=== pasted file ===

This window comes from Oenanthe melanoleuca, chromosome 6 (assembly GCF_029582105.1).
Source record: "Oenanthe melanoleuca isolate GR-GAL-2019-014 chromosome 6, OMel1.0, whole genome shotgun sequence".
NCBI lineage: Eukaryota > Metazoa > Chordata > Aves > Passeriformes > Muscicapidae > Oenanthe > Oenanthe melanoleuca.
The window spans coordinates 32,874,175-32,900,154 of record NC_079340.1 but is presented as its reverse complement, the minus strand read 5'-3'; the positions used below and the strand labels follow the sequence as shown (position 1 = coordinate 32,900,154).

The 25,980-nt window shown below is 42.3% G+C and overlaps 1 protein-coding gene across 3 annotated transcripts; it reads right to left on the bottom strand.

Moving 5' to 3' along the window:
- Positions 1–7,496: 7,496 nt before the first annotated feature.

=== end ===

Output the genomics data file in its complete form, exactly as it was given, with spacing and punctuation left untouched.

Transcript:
This window comes from Oenanthe melanoleuca, chromosome 6 (assembly GCF_029582105.1).
Source record: "Oenanthe melanoleuca isolate GR-GAL-2019-014 chromosome 6, OMel1.0, whole genome shotgun sequence".
NCBI lineage: Eukaryota > Metazoa > Chordata > Aves > Passeriformes > Muscicapidae > Oenanthe > Oenanthe melanoleuca.
The window spans coordinates 32,874,175-32,900,154 of record NC_079340.1 but is presented as its reverse complement, the minus strand read 5'-3'; the positions used below and the strand labels follow the sequence as shown (position 1 = coordinate 32,900,154).

The 25,980-nt window shown below is 42.3% G+C and overlaps 1 protein-coding gene across 3 annotated transcripts; it reads right to left on the bottom strand.

Moving 5' to 3' along the window:
- Positions 1–7,496: 7,496 nt before the first annotated feature.